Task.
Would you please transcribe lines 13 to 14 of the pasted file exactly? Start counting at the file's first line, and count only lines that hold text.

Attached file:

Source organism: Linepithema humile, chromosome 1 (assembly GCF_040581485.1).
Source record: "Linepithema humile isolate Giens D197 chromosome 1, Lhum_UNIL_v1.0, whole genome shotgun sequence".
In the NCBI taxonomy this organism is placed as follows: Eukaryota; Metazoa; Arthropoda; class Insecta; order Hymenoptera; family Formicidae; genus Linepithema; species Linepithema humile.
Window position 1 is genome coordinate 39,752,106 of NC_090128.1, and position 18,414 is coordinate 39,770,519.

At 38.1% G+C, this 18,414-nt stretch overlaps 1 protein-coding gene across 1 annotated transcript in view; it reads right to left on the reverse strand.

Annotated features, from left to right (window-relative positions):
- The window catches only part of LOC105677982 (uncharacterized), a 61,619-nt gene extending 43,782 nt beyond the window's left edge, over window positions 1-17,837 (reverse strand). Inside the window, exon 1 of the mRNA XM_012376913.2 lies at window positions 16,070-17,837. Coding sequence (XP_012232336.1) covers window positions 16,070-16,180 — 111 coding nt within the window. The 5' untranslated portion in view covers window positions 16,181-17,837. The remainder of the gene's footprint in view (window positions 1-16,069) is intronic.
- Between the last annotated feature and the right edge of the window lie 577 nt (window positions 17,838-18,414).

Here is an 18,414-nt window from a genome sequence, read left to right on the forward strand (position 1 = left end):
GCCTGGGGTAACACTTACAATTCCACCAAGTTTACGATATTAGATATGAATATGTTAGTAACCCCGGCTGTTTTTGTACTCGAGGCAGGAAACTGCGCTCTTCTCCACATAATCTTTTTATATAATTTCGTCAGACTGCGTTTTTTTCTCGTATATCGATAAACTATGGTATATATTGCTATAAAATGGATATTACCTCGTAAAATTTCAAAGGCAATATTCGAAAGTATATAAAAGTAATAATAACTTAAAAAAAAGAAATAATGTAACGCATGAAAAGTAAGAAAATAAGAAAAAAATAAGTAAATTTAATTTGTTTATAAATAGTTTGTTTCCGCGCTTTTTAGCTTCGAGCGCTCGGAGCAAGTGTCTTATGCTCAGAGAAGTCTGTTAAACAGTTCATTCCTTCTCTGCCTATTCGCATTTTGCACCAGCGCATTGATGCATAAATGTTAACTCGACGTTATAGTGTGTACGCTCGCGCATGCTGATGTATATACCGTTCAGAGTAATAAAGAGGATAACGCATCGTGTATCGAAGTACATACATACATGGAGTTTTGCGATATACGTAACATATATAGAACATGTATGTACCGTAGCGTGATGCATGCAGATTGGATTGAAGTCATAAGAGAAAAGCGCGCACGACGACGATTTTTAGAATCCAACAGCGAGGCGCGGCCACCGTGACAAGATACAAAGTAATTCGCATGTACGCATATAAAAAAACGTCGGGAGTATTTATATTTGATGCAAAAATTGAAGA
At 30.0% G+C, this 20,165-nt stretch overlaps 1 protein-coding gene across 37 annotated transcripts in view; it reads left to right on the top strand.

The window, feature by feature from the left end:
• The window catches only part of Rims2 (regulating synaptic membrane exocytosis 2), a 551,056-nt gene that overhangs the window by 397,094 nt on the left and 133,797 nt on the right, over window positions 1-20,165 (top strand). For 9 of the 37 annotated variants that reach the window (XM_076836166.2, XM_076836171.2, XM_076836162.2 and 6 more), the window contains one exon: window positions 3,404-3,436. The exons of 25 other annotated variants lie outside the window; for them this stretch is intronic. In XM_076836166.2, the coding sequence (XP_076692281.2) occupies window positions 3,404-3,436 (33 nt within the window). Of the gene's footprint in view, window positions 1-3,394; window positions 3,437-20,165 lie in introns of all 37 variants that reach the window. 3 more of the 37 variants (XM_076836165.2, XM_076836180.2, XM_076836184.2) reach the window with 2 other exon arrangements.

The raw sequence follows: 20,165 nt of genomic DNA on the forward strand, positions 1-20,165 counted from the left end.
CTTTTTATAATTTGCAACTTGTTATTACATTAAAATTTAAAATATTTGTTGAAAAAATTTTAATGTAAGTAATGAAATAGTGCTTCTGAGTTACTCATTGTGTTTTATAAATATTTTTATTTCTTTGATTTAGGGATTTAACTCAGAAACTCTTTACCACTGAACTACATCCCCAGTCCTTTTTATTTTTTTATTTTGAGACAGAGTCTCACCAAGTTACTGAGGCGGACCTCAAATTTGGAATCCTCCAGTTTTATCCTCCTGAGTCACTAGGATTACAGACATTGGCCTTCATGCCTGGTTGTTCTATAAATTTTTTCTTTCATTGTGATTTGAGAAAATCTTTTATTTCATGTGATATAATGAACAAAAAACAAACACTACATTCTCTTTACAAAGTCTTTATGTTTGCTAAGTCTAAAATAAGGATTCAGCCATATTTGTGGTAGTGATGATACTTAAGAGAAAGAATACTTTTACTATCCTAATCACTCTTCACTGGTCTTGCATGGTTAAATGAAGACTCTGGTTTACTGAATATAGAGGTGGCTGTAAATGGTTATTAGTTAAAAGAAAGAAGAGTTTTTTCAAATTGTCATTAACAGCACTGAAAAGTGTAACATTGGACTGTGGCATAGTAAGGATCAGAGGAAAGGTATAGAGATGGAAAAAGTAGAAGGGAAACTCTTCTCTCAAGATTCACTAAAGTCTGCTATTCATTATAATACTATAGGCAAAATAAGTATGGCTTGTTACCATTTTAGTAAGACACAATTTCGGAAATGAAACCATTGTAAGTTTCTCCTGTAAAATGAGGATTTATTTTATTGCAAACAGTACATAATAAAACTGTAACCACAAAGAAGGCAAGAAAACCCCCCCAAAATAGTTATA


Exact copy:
• The window catches only part of Rims2 (regulating synaptic membrane exocytosis 2), a 551,056-nt gene that overhangs the window by 397,094 nt on the left and 133,797 nt on the right, over window positions 1-20,165 (top strand). For 9 of the 37 annotated variants that reach the window (XM_076836166.2, XM_076836171.2, XM_076836162.2 and 6 more), the window contains one exon: window positions 3,404-3,436. The exons of 25 other annotated variants lie outside the window; for them this stretch is intronic. In XM_076836166.2, the coding sequence (XP_076692281.2) occupies window positions 3,404-3,436 (33 nt within the window). Of the gene's footprint in view, window positions 1-3,394; window positions 3,437-20,165 lie in introns of all 37 variants that reach the window. 3 more of the 37 variants (XM_076836165.2, XM_076836180.2, XM_076836184.2) reach the window with 2 other exon arrangements.

The raw sequence follows: 20,165 nt of genomic DNA on the forward strand, positions 1-20,165 counted from the left end.